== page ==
Leaving aside statistical details, the Gujarat Model is analogous to a situation where a small number of children in a school get all the attention and exclusive access to the facilities and end up doing very well in exams, earning the school fame in terms of its high-profile toppers as well as higher average scores. However, most other students languish with below-average scores and little hope. For some time, one can argue that the apparent success will bring in more resources and this will help everyone. But if this does not happen year after year, eventually the promise starts sounding false and rumblings of discontent become audible. We can hear this in the frustration in the Patel community and its Hardik Patel-led agitation, unrest among the Dalits, despair among the minorities, and the increasing urgency in the tone of the BJP's campaign in the state which was supposed to be an electoral cakewalk for them.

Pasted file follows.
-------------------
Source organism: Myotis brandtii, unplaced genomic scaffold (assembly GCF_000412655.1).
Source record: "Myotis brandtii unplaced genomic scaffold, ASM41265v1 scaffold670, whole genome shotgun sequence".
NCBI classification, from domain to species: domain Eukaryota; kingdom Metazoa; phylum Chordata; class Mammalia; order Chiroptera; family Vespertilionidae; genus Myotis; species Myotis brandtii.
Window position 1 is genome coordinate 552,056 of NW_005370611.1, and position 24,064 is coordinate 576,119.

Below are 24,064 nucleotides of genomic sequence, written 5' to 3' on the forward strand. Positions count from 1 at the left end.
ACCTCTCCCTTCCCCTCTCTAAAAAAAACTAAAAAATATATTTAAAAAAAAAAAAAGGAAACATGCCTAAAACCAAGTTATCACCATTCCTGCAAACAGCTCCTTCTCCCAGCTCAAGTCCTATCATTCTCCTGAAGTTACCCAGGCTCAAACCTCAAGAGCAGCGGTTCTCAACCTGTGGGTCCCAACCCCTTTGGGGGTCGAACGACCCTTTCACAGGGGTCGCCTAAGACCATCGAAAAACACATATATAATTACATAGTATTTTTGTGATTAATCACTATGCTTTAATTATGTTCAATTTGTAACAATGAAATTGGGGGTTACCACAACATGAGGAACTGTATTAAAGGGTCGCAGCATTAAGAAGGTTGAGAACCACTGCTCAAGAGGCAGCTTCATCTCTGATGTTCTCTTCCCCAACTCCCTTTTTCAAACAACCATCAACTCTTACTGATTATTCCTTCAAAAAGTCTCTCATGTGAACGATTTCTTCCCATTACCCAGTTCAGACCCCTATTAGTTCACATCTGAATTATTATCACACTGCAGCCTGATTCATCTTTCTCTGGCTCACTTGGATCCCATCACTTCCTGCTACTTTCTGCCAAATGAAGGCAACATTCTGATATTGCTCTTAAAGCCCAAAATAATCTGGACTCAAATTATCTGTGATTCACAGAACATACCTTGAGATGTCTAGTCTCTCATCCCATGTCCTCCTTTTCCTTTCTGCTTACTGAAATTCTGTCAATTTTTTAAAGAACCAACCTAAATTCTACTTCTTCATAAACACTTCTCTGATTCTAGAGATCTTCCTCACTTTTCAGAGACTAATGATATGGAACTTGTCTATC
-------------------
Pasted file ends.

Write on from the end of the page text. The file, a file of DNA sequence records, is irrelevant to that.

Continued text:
It is fair to ask, given all this, how did the BJP manage to win successive state elections in Gujarat (it is likely to win the coming one as well despite the jitters that are on clear display). The answer to this lies in the fact that political outcomes are not just driven by economic fundamentals. If we look at the list of the longest-serving Chief Ministers in India, the person who beats Narendra Modi convincingly to a second position is the late Jyoti Basu of West Bengal, whose tenure was not exactly synonymous with economic prosperity for the state, despite early success in rural reforms.

After all, electoral contests are also a reflection on the opposition's ability to offer a credible alternative to the electorate as well as on non-economic issues that can divide up the electorate along ideological lines of whatever colour.

It is not an accident that the headline news for the past few weeks has been about a certain film called "Padmavati".

(Maitreesh Ghatak is Professor of Economics at the London School of Economics, and earlier taught at the University of Chicago. He writes regularly on economic and political issues with a special focus on India.)